When it comes to ranking on search engines (and on Google in particular), there are well over 300 factors that search engines use to judge your site and decide how it should rank. Unfortunately, this isn’t a stagnant list; it is a dynamic and fluid part of Google’s ranking algorithm. Since Google makes over 400 core changes to its algorithm per year, it can be impossible to keep up with updates without becoming discouraged. The intent of this article is to compile some of the most impactful factors and help you narrow your focus for your business and website.
There are three fundamental pillars of website rankings. Those pillars are as follows:
- The RankBrain algorithm (as confirmed by Senior Search Analyst Andrey Lipattsev in a Google Q&A session)
These pillars break down into hundreds of factors that Google uses to index and judge a page. Below, we discuss the most important factors as they relate to the three core ranking factors.
The important link factors include link authority, link context, and link format. Each of these factors is discussed at length in the following sections.
Link Authority or Trust
One of the most common and important ranking factors is a link’s authority. However, instead of ‘authority’, would encourage the adoption of a different term that describes the factor more accurately: Trust. The trust of a page sheds light on whether a link is valuable or not. Trust is much harder to manipulate, will likely play a bigger role in rankings as the algorithms evolve. When evaluating ‘trust’, search engines may not necessarily look at things like PageRank or Domain/Page Authority but rather the relevance and publishing authority of a given source. The more that experts link to your site, the better your content will be associated with a related search.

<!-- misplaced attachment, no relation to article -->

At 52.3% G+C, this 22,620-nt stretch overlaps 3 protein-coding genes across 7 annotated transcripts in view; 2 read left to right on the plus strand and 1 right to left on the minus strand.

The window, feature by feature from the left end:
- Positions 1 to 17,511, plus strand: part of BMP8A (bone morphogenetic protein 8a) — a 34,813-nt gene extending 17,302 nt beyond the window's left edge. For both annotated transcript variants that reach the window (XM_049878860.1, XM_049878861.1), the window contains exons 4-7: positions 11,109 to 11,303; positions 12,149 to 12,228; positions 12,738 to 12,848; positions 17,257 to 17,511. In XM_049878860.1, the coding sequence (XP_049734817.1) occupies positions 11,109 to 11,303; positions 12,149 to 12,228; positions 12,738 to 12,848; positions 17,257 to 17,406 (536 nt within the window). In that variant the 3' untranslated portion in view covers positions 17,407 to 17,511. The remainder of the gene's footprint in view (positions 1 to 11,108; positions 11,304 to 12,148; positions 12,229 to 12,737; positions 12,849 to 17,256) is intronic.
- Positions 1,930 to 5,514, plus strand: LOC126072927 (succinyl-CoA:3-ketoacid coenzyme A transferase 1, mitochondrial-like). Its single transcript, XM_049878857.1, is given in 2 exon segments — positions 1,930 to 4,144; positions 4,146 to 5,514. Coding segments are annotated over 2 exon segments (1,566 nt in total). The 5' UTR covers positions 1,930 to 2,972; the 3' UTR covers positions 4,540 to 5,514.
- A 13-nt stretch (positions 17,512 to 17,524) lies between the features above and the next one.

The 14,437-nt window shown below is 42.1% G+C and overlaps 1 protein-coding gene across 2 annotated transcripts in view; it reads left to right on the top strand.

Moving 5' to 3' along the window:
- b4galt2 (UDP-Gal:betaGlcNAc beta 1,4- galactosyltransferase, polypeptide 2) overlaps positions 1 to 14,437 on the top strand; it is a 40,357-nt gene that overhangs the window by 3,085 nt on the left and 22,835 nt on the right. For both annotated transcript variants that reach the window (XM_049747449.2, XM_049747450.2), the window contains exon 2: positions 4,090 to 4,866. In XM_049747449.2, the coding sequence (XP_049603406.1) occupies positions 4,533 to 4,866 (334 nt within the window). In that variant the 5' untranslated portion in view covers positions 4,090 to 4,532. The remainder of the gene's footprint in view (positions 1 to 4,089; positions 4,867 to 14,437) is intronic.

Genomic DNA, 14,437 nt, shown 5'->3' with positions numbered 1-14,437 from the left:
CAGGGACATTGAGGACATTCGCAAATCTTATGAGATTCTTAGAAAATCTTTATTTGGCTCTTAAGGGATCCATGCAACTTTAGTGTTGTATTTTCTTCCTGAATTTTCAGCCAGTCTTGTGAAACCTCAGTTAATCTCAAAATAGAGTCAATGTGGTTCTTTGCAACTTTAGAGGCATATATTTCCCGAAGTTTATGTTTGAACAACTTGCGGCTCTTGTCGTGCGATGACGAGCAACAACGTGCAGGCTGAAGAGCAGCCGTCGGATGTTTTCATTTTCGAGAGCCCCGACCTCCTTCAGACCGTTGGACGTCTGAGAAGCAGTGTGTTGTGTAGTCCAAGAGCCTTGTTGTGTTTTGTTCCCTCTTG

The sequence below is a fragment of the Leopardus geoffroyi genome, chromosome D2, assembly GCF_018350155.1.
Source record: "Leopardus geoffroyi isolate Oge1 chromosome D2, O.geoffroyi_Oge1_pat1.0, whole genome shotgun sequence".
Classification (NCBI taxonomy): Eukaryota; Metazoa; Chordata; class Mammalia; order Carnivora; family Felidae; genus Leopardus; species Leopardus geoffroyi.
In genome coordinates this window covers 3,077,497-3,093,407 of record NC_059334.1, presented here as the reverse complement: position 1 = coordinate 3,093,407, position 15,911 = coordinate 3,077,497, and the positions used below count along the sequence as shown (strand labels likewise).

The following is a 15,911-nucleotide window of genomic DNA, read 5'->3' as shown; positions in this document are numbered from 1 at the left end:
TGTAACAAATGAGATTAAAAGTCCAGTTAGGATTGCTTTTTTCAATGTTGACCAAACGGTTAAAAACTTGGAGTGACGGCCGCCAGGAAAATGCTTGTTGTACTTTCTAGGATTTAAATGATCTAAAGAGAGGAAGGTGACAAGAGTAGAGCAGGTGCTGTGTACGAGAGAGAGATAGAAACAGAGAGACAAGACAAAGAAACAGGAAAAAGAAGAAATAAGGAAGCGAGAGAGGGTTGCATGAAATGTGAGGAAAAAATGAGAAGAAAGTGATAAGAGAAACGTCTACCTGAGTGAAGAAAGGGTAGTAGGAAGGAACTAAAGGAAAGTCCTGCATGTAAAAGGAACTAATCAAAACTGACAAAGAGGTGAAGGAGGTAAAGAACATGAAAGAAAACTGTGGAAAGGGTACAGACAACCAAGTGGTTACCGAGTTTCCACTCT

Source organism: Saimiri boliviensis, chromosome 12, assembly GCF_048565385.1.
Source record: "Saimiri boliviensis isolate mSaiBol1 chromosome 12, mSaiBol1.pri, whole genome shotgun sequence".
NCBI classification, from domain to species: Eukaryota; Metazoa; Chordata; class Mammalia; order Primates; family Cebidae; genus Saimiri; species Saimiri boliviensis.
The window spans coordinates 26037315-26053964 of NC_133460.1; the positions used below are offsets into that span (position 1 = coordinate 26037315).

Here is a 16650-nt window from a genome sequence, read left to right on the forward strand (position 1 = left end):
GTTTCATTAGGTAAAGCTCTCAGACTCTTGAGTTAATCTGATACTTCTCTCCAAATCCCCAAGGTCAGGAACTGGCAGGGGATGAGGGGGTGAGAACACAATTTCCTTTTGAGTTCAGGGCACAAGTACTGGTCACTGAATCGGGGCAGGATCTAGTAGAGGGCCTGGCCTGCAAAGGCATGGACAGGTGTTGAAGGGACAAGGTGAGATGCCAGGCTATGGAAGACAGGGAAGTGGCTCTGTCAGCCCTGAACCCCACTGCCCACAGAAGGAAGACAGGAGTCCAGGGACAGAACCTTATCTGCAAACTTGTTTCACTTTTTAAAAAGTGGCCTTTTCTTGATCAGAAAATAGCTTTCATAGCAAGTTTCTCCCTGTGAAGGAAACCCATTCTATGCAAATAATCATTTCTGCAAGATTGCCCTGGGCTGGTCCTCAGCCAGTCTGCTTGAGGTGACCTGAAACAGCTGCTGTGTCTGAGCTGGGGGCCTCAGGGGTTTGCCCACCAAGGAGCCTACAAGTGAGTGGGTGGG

Link context is a newer player in the ranking algorithm, and it arises from evaluating the ‘context’ of a link—i.e. the content surrounding it—and judging its purpose. Link context includes such things as link placement, link relevance, and link type (i.e. whether a link is natural, editorial, or sponsored). What this means is that you should make sure links to your website have a purpose; whether it is a citation, reference, or identification, there should always be a reason for a link to an external site besides simply an attempt to improve ranking.
For example, techniques such as blog commenting and forum posting are considered obsolete within the industry; however, that belief is simply untrue. If the context of the comment or post has purpose and makes sense, then such activities are completely acceptable. This illustrates how crucial context is for any given link.
Using appropriate anchor text is not a new concept, and neither is making sure your links are ‘followed’. However, the overall structure, abundance, and portfolio of links is important when it comes to ranking on Google. Google want to see a natural array of link formats, which indicates the links are organic and not the result of gamesmanship. It is fine to have links anchored to money terms, assuming they adhere to the factors listed above. However, it is imperative to have a diverse and healthy link portfolio. It is natural to get no-follow links and even brand or URL mentions instead of money terms. When we consider how links naturally occur, it is clear that the anchor text would rarely include a valuable keyword; rather, it is more likely to be the name of business, the URL, or even the word ‘website’. This is why having an assorted variety of link types and anchor text is so valuable.